Home » Posts tagged 'judd'
Tag Archives: judd
I had to laugh at the comment left the other day, “Remember the interview Judd Grady didn’t give? Me neither.”
The top cop of Polk County, Sheriff Grady Judd, says he will not star in a television show.
Sheriff Judd has made national headlines for how far he and his department will go to fight crime. They’ve hunted down suspects in Maryland, Colorado, even Australia.
Judd has always been a straight shooter when it comes to explaining his no-nonsense approach to locking up the bad guys and protecting citizens, especially children.
Hey, I’d watch it. I like him. UNLESS it’s done by those same cornpones who put together Southern Fried Stings. Then all bets are off.
He’s known nationwide as the sheriff who cuts to the chase: “He left a trail of evidence that a blind man could’ve followed.”
He’s not shy, he doesn’t beat around the bush and now he could become even more high-profile than he already is.
Polk County Sheriff Grady Judd has been approached by a Lakeland-based production company that wants him to do a reality TV show.
Judd’s often sarcastic – but pointed – soundbites have been heard across the nation:
“You know, you can run, but you just go to jail tired.”
Polk County Sheriff Grady Judd recently announced several promotions within the Sheriff’s Office.
Hester has also been selected as the new Police Chief of the Winter Haven Police Department.
The following members will be promoted during a ceremony at 9 a.m. Friday in the training/Procap room of the Sheriff’s Operations Center, 1891 Jim Keene Blvd, Winter Haven:
Deputy Sheriffs Matthew Beebe, Larry Davis, Theresa Edmiston, and Ian Rylott will be promoted to the ranks of law enforcement sergeants.
Law Enforcement Sergeants Julio Lima and Mary Martin will be promoted to the ranks of law enforcement lieutenants.
Yay! Get well soon, guys!
The conditions of two deputies wounded Friday in a gun battle has improved significantly at Lakeland Regional Medical Center, Polk County Sheriff Grady Judd said Sunday.
The condition of Deputy Paul Fairbanks III, who was originally listed in critical condition, has improved to serious, the Sheriff’s Office said.
The deputies were wounded during what began as a routine stop of Matthew Tutt, 21, early Friday. Tutt pulled a handgun and shot Fairbanks and Deputy Mike Braswell, according to the Sheriff’s Office. Tutt was killed in the shootout.
Fairbanks, 58, suffered wounds to his stomach, left elbow and wrist. He was wearing a bullet-proof vest.
A recent survey of hundreds of law enforcement agencies across the country reveals only about half require their men and women to wear the body armor they are assigned while on duty.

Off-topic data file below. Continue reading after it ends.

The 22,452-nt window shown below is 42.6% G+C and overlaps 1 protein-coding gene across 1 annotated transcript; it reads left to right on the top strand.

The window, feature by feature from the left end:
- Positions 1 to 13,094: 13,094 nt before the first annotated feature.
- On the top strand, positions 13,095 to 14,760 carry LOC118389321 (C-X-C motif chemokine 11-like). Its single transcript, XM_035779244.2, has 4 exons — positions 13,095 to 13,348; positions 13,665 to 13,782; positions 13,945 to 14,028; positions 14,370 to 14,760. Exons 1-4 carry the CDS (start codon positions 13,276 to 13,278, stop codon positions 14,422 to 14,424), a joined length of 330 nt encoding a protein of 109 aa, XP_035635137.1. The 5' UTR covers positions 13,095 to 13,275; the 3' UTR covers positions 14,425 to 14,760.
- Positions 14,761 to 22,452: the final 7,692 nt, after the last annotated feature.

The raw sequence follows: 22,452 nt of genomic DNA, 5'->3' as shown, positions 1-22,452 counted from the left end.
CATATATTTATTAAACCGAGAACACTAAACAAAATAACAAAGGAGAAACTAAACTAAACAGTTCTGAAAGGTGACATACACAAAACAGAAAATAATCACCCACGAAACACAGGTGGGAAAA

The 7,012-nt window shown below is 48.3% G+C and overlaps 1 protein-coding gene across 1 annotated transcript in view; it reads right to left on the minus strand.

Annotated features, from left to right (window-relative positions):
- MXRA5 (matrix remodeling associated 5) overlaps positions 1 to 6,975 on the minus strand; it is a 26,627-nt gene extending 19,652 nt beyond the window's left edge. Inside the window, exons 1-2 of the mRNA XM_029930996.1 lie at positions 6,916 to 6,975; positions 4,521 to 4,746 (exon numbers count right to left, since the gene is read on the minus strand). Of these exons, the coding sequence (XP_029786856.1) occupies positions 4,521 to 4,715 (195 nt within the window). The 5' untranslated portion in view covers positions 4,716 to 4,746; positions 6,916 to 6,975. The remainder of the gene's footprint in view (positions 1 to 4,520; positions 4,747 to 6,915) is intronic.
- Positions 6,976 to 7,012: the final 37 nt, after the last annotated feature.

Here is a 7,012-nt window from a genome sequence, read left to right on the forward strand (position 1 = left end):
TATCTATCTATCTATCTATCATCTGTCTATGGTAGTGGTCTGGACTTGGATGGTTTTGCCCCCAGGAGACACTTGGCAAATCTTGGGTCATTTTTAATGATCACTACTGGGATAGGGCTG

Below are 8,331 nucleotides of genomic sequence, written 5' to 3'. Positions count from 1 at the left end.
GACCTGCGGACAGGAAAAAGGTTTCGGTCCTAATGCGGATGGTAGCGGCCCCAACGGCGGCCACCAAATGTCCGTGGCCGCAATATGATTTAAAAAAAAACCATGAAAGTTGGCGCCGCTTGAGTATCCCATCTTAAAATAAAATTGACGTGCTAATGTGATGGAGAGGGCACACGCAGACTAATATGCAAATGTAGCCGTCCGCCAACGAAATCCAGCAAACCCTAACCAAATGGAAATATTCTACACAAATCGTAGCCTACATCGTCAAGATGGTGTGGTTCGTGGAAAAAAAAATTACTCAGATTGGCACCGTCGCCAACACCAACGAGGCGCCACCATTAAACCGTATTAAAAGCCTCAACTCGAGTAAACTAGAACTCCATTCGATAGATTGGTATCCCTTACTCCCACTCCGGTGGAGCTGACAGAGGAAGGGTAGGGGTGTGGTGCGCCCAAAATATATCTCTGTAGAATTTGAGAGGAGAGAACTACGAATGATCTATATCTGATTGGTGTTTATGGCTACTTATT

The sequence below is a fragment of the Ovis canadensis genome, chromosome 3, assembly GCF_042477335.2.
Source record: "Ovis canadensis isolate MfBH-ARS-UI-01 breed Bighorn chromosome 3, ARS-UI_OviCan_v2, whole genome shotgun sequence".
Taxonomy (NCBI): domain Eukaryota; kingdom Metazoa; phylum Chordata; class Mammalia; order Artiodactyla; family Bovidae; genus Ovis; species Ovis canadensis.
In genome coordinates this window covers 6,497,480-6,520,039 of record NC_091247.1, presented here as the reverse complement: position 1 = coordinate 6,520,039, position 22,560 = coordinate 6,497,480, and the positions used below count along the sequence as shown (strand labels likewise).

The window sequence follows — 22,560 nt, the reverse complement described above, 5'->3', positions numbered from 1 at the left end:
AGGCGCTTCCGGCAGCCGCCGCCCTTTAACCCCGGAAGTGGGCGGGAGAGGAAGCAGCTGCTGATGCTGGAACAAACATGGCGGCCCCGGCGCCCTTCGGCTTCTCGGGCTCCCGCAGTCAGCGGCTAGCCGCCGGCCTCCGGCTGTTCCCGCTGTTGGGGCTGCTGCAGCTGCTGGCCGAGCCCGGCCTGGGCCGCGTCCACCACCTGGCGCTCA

The Bureau of Justice Assistance and the Police Executive Research Forum surveyed 782 agencies across the country. 59 percent said they require the use of armor, while 41 percent say they do no not.
Polk County Sheriff Grady Judd says they do not required their deputies to wear the vests, but encourage them to do so.
Sheriff Judd says Deputy Michael Braswell and Deputy Paul Fairbanks were wearing their vests when they were allegedly shot by suspect Michael Tutt early Friday morning.
“Quite frankly, the reason Deputy Braswell is alive and well today was because he was wearing his bulletproof vest,” said Sheriff Judd.
The policies vary agency to agency across the Bay area, but all of the agencies say they encourage the use of vests by their men and women.
It’s daybreak in Polk County.
Sheriff Grady Judd has been up for hours and is already out meeting some longtime residents. Judd is the keynote speaker at a prayer breakfast in Auburndale.
He has arrived earlier than necessary because he was told the breakfast would start at 7a.m. when in fact it begins at 7:30.
An early start doesn’t bother him much because there are people who have arrived already just to get the chance to see him.
They’re lining up, hoping to shake his hand or to thank him for his service.
He stands at the door of the civic center and, one by one, greets folks as if they are old friends.
They are pleased as punch to see the sheriff in person.
Sheriff Judd is like a movie star in these parts.
One man tells us, “He’s a modern day John Wayne and Clint Eastwood and a couple of those guys all rolled into one.”
A woman exclaims, “Oh, he’s a legend.”
Wow….people must be desperate for something to talk about in Polk County if this is a big deal.
Friday evening, the heated topic of discussion was
about the the sheriff of Polk County, Grady Judd, being featured in the pages of Playboy Magazine.
Barbara Janzen and her husband, Tom, are Lakeland residents who say they haven’t seen the magazine.
Anna laughed and said, “I never thought we should go out and buy one.” Anna and Vincent Tedesco are also of Lakeland.
Anna said, “I’m a little shocked to think that it’s there. I would hope he didn’t approve it being there.”
Sheriff Judd says he didn’t grant an interview to Playboy Magazine and even if they called him up and requested one, he’d turn them down. Because Sheriff Judd is a public official, journalists can report on him and the sheriff’s department without contacting the department first.
Judd said, “I would never interview with Playboy. That goes against my principles and code of ethics, but it’s what it is.”